That September Day

by | Sep 11, 2015 | On Writing | 1 comment


The soft and subtle glow of the sun sits right side of my shoulder. Bumper by bumper, we move at a close and constant pace while I relish the music washing over me. Grateful to not be harried and hurrying homeward, I sing along with the music and turn up the volume conducting the air while I make the most of the slow wheels, asphalt-wise.

The twang of guitar, the soft snare and notes weave together, while a piano taps out a tune as if played by a nimble kitten.  A single voice enters the song, sending me back to a time when my mother sang these very same words. That was a long time ago, but the words are just as poignant today.
I wonder at my fellow drivers, if they’ll shake their heads while I agitate the air in time with the song.  I am moved, inside and out. Broadway lyrics are often deep, deep wells if you listen outside the lines.
                                Try to remember the kind of September
                                When life was slow and oh, so mellow.
                                Try to remember the kind of September
                                When grass was green and grain so yellow.
                                Try to remember the kind of September
                                When you were a young and callow fellow,
                                Try to remember
                                And if you remember
                                Then follow…
And while the world is remembering, as it should, that September Day, I would like to argue that it is good to remember simpler times, happier times, whole-er times. 
 Any September….the kind where the joy of the first day of school and crisp plaid dresses and black and white oxford shoes heralded the season ahead.  The season of fall and school carnivals and hide-and-seek and bike rides and roller skating.
The Septembers where neighbors herded and fed each others’ children, shared swimming pools and picnics, phone lines and fenceline conversations. 
At least that’s what I remember. And maybe your world has that kind of joy in it; I rejoice with you, for it is more and more rare. I daresay you are aware of that and praise God for it often.
Why sing? Why remember? 
Because our right here/right now world is tenuous and taut and fraught with fear. But there is a just-as-real and unseen world all around us, a kingdom where those Septembers and Mays and Januarys are beautiful, peopled with whole and happy citizens. 
Try to remember when life was so tender
That no one wept except the willow.
Try to remember when life was so tender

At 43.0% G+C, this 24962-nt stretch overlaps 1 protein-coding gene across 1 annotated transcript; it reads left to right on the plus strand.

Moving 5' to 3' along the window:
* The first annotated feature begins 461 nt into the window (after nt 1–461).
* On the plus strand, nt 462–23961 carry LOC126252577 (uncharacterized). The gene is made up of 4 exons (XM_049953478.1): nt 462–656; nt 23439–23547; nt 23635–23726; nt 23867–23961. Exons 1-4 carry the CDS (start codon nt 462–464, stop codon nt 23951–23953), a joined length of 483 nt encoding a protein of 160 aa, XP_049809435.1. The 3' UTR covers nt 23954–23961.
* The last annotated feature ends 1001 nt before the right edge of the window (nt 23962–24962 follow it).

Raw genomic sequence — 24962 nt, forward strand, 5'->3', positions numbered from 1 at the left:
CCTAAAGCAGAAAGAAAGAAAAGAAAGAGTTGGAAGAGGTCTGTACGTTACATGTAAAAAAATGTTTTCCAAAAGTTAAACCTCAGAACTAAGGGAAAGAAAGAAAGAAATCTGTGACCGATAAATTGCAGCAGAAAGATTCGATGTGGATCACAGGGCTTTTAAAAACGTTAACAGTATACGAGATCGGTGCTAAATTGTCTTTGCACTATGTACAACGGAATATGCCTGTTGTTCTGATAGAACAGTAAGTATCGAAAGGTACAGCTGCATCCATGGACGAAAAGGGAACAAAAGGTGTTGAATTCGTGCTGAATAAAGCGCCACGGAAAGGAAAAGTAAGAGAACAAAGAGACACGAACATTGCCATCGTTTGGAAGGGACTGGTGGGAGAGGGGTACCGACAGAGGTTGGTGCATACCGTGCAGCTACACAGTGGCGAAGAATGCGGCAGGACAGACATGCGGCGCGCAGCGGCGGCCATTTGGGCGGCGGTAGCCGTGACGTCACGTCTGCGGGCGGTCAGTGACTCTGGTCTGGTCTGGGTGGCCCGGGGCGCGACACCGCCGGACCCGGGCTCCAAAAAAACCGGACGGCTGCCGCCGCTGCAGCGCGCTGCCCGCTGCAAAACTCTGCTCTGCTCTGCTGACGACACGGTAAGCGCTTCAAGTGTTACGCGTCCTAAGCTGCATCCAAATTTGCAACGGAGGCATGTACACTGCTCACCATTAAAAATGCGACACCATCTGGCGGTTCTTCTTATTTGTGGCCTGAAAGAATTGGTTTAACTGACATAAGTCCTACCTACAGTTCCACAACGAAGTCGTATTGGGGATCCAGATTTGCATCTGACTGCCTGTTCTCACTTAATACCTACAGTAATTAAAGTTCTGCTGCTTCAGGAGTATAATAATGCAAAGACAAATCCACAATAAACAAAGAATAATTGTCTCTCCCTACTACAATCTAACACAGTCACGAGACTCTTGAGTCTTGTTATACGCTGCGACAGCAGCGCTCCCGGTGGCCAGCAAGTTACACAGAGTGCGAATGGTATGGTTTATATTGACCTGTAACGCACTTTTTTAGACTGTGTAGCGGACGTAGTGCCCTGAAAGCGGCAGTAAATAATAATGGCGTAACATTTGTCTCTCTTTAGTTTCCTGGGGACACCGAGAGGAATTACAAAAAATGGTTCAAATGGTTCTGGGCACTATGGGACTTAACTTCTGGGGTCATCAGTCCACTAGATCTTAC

That dreams were kept beside your pillow.
Try to remember when life was so tender
That love was an ember about to billow.
Try to remember, and if you remember,
Then follow.
     So, in this right here/right now life we move forward because of faith—faith in what we know can be so. Faith that remembers how our God is with is, was with us, and will be with us in all of our Septembers.
     Not because there is no pain or horror or violence, but because there is a healer and a helper and a holder. And we can sing along with rich and full musical lines that help us remember.
                    Deep in December, it’s nice to remember,
                    Although you know the snow will follow.
                    Deep in December, it’s nice to remember,
                    Without a hurt the heart is hollow.
                    Deep in December, it’s nice to remember,
                    The fire of September that made us mellow.
                    Deep in December, our hearts should remember
                    And follow.
Let’s sing to each other. Let’s remember. Let’s follow.
I have written about the experience of living through September 11th with my daughter Leah when we were visiting New York City.  I wanted to share this today because my mother died on September 11th. In 1984. And she loved to sing.
“Try to Remember” is from the Broadway musical, The Fantasticks, 1960.
I was singing along with Josh Groban’s recording from his ‘Stages’ album, cranked up loud. 
Very loud.

1 Comment

  1. A beautiful, poignant reflection, Jody. Your September rememberings are almost mirror images of my own. Thank you for refreshing my memory of those golden days. Thank you also for the precious reminder that our God is Healer, Helper, and Holder. Love those three descriptors together!


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